In 2013, Transparency International's partner in Honduras exposed massive corruption in the purchase, sales and distribution of medicines to state hospitals that was endangering the lives of untold numbers of Hondurans. As a result, an Integrity Pact was signed with the Ministry of Health and with major pharmaceutical companies to monitor the purchase and supply of medicines in the country. This IP came into force in 2017. As part of the IP, individual Ministry of Health employees and external actors that provide services to the Ministry, such as the College of Chemists and Pharmacists of Honduras and Banco de Occidente, have signed an ethics statement. The IP has already lead to increased access to information, and increased compliance with open data principles.
In 2016, Transparency International together with 11 national chapters in the European Union and five other local civil society partners embarked on a process to apply the updated clean contracting approach. Involving just short of EUR 1 billion of funding, this pilot incorporates projects across the spectrum from flood protection to road building to tram construction. Learn more about the project here.
Externally hosted content may include ads. These aren't endorsed by or reflect Transparency International's views.
What are the benefits?
While Integrity Pacts help ensure clean operations on the part of contractors and public officials during the execution of a project, they also yield other benefits. Integrity Pacts provide enhanced access to information, increasing the level of transparency in public contracts. This, in turn, leads to greater confidence and trust in public decision-making, less litigation over procurement processes and more bidders competing for contracts.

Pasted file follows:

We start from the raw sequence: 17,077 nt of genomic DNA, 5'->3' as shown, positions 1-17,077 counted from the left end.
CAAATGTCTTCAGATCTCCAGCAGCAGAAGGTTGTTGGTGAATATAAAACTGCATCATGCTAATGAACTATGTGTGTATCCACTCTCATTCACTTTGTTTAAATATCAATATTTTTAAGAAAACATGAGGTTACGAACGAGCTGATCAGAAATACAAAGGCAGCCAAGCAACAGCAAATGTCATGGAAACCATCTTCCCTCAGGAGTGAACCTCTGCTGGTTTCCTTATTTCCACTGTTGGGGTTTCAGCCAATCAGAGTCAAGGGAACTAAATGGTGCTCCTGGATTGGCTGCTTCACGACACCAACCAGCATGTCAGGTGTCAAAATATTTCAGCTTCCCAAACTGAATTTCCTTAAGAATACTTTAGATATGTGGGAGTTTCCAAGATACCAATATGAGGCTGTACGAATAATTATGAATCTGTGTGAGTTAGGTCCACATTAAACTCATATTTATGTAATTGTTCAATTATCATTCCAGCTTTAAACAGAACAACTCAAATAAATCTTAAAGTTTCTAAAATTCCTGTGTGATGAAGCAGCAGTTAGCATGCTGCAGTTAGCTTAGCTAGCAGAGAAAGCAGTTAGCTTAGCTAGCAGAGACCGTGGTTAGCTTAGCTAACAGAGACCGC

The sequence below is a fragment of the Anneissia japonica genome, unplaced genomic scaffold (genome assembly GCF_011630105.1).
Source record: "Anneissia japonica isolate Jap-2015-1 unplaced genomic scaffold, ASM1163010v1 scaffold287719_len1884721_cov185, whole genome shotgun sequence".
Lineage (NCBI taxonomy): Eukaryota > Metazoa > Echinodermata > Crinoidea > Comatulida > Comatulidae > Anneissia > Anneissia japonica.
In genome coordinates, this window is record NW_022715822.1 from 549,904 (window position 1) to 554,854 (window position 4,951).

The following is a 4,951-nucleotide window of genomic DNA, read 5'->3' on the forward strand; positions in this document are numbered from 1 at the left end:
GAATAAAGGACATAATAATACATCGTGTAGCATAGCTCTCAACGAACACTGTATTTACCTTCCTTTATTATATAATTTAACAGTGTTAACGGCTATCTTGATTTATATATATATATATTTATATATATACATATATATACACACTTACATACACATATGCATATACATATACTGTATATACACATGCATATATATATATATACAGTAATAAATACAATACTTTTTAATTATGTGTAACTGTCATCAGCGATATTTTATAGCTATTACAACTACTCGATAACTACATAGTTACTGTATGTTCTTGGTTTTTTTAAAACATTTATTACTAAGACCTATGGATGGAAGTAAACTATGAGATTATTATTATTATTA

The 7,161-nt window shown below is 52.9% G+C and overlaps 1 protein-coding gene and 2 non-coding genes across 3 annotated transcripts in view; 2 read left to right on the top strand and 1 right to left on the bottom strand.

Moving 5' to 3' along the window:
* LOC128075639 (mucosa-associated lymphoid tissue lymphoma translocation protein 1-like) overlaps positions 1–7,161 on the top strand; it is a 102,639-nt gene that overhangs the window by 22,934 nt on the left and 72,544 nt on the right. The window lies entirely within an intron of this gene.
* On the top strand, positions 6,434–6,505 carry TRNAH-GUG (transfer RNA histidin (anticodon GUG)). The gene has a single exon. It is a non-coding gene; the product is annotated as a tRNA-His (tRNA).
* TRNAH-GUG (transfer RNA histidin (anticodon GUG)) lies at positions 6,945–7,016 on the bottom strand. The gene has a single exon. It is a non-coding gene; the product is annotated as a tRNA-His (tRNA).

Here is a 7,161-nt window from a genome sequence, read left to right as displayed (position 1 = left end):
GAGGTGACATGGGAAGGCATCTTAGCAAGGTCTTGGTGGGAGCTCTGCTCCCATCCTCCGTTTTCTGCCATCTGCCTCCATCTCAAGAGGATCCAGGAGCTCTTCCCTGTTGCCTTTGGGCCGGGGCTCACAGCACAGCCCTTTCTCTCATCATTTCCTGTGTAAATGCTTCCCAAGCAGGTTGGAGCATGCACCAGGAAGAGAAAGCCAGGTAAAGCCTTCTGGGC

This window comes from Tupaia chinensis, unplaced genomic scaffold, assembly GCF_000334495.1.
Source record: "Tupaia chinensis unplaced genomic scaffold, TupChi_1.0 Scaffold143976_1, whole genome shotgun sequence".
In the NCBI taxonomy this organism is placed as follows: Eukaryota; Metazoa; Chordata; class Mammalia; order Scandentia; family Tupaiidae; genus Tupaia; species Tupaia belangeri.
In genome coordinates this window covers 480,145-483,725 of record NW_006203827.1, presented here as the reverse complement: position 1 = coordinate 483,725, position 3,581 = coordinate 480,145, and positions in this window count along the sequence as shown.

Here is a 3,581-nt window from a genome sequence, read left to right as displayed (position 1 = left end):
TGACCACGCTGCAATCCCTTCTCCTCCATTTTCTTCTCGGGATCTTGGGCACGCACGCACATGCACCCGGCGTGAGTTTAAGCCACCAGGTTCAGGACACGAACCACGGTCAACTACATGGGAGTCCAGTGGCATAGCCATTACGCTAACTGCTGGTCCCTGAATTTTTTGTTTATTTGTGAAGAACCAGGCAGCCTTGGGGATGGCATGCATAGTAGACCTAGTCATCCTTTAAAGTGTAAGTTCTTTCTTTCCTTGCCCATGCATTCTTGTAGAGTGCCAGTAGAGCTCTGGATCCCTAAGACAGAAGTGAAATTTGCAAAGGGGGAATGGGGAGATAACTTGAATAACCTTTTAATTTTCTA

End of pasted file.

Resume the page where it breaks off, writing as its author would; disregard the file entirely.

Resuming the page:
Integrity pacts can also encourage institutional changes, such as increased commitment to making data available in a truly open format, simplified administrative procedures and improved regulatory action.
The following resources provide extensive information on the concept, design and implementation of Integrity Pacts.
Engaging civil society for better procurement outcomes
The Integrity Pact (IP) is a powerful tool developed by Transparency International to help governments, businesses and civil society fight corruption in public contracting. Here are some of the concrete ways in which the IP tool has been used to engage civil society and improve public procurement across the world.
The business case for Integrity Pacts